Ethereum addresses are composed of the prefix "0x", a common identifier for hexadecimal, concatenated with the rightmost 20 bytes of the Keccak-256 hash (big endian) of the ECDSA public key. In hexadecimal, 2 digits represents a byte, meaning addresses contain 40 hexadecimal digits. One example is 0xb794F5eA0ba39494cE839613fffBA74279579268, the Poloniex ColdWallet. Contract addresses are in the same format, however they are determined by sender and creation transaction nonce. User accounts are indistinguishable from contract accounts given only an address for each and no blockchain data. Any valid Keccak-256 hash put into the described format is valid, even if it does not correspond to an account with a private key or a contract. This is unlike Bitcoin, which uses base58check to ensure that addresses are properly typed.
Sadly, with the demise of Cryptsy there is a need for a new major first-rate cryptocurrency and Bitcoin exchange (aka altcoins). Having many medium-sized cryptocurrency exchange bitcoin sites is a better situation than having one large amazing option. Bittrex (new account creation temporarily disabled) has now replaced Poloniex as the largest most amazing option to exchange bitcoin. Its platform is functional enough to have attracted tens of millions of new customer every month. Things feel smooth when using Bittrex. All big and small trading pairs are offered and it is now possible to do cryptocurrency margin trading on major altcoins. This is a cool feature, but use it with caution as leveraged trading has a certain risk factor. Keep in mind that some of the best bitcoin exchange sites also do altcoins. Yobit, Bittrex, Cryptopia and Changelly, are great options worth checking out. Some even offer short selling on major coins.
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The simple answer is: just like physical currency exchanges. You're essentially buying one currency with another. The relative value of a nation's physical currency is a reflection of the country's economic and financial health, especially since we moved off of the gold standard. The U.S. dollar, for example, is worth more than that of the Mexican peso due to the discrepancies between the two countries' economies—therefore you can buy lots of pesos for very few dollars (the dollars being relatively more valuable).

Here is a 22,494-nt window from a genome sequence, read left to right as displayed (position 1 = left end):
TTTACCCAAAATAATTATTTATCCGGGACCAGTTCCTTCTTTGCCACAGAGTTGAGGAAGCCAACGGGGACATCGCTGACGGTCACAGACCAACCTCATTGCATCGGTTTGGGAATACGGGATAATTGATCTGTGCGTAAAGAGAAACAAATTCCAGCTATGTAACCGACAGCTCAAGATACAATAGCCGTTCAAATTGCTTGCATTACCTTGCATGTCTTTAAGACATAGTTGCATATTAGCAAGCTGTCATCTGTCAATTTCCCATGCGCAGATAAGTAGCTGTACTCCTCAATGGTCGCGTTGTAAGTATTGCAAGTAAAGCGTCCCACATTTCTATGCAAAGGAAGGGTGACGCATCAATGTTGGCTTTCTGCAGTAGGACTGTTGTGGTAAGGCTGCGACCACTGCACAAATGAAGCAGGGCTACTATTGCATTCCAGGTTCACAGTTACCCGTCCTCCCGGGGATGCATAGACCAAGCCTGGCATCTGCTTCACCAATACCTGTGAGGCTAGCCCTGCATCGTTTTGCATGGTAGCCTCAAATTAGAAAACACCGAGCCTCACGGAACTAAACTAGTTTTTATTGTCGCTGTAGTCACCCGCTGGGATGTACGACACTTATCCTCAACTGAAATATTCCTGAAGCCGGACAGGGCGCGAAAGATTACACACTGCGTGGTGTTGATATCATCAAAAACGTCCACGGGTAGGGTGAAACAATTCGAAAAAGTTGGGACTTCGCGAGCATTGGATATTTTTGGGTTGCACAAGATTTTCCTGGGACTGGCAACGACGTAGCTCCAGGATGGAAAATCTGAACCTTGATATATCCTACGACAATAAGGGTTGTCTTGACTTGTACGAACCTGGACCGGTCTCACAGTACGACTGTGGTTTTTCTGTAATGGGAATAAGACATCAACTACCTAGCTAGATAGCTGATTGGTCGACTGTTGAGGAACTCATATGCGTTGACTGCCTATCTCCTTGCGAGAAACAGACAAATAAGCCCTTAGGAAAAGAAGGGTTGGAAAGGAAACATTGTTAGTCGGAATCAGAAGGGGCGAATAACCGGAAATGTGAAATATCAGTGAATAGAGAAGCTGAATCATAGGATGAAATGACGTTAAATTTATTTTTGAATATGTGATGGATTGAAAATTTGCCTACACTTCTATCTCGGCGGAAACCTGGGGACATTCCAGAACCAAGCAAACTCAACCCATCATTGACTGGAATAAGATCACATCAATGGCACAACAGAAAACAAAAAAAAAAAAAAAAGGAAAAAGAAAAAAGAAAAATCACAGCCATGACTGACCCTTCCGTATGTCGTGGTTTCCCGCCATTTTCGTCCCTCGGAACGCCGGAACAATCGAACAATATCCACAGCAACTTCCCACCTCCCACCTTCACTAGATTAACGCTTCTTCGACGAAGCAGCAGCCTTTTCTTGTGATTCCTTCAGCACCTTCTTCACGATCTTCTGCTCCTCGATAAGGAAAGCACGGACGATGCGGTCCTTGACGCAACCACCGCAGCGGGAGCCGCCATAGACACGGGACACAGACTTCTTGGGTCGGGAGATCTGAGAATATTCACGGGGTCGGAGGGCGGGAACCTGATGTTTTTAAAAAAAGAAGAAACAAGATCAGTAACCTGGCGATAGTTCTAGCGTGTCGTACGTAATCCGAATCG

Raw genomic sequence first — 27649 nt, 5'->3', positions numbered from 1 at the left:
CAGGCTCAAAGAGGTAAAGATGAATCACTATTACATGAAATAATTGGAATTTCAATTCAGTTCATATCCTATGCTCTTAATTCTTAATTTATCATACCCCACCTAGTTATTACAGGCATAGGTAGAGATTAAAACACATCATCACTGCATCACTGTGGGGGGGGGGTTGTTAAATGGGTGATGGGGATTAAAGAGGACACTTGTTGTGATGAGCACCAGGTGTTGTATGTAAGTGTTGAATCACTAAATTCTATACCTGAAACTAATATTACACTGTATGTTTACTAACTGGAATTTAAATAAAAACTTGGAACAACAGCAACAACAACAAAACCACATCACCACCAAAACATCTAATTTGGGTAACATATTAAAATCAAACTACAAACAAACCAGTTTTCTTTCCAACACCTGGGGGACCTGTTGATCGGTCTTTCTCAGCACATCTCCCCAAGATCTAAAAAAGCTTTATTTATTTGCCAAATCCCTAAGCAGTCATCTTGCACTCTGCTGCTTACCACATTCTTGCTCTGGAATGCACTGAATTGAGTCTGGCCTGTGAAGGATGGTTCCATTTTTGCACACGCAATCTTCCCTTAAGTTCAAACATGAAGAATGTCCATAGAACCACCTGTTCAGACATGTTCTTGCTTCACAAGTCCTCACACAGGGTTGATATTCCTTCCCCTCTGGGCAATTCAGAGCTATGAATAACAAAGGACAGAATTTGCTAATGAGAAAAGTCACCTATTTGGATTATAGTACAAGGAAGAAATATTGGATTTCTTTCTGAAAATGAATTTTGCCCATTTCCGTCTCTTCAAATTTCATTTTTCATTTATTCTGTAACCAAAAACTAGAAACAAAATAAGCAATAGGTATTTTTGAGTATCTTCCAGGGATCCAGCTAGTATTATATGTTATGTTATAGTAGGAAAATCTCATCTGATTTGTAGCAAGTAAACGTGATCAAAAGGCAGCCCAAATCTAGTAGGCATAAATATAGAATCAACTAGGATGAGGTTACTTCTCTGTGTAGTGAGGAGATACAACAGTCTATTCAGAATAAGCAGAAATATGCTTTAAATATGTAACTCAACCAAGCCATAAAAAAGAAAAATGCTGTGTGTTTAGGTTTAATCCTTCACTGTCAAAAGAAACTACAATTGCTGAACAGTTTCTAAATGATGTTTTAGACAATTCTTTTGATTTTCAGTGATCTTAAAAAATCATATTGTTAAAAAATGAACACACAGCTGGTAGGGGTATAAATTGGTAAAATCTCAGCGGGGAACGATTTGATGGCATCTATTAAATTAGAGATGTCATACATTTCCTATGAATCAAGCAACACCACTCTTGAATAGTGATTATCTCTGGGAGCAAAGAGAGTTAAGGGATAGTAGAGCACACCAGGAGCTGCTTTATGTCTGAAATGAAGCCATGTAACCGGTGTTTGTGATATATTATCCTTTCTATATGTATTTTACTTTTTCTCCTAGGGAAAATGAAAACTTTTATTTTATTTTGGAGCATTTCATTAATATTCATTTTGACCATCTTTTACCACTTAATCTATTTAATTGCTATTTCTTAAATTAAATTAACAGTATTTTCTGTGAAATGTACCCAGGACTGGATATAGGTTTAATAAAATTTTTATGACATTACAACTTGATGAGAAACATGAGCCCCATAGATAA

What miners are doing with those huge computers and dozens of cooling fans is guessing at the target hash. Miners make these guesses by randomly generating as many "nonces" as possible, as fast as possible. A nonce is short for "number only used once," and the nonce is the key to generating these 64-bit hexadecimal numbers I keep talking about. In Bitcoin mining, a nonce is 32 bits in size--much smaller than the hash, which is 256 bits. The first miner whose nonce generates a hash that is less than or equal to the target hash is awarded credit for completing that block, and is awarded the spoils of 12.5 BTC.
Blockchains are secure by design and are an example of a distributed computing system with high Byzantine fault tolerance. Decentralized consensus has therefore been achieved with a blockchain. Blockchains solve the double-spending problem without the need of a trusted authority or central server, assuming no 51% attack (that has worked against several cryptocurrencies).
The level of security among pools also varies greatly, from simply requiring a BTC username to requiring a 2-Step Google Authenticator code before paying out. Luckily, given the anonymous nature of Bitcoin, you generally won't have to include any personable, stealable, information. Still, money and complete strangers can be a particularly combustible situation.
Both blockchains have the same features and are identical in every way up to a certain block where the hard-fork was implemented. This means that everything that happened on Ethereum up until the hard-fork is still valid on the Ethereum Classic Blockchain. From the block where the hard fork or change in code was executed onwards, the two blockchains act individually.
Jump up ^ "Bitcoin: The Cryptoanarchists' Answer to Cash". IEEE Spectrum. Archived from the original on 4 June 2012. Around the same time, Nick Szabo, a computer scientist who now blogs about law and the history of money, was one of the first to imagine a new digital currency from the ground up. Although many consider his scheme, which he calls “bit gold,” to be a precursor to Bitcoin
My question has always been where do you put your coins when selling? If I sell a token it automatically goes to Bitcoin … but you’re still exposed to crypto volatility. To sell that Bitcoin and transfer it back to my bank just doesn’t make sense. Is there a way to leave it as dollars somewhere? Also, is there offline storage for all the other misc tokens?
If the Ethereum Platform is rapidly adopted, the demand for transaction processing and distributed application computations could rise dramatically and at a pace that exceeds the rate with which ETH miners can bring online additional mining power. Under such a scenario, the entire Ethereum Platform could become destabilized, due to the increased cost of running distributed applications. In turn, this could dampen interest in the Ethereum Platform and ETH. Insufficiency of computational resources and an associated rise in the price of ETH could result in businesses being unable to acquire scarce computational resources to run their distributed applications. This would represent revenue losses to businesses or worst case, cause businesses to cease operations because such operations have become uneconomical due to distortions in the crypto-economy.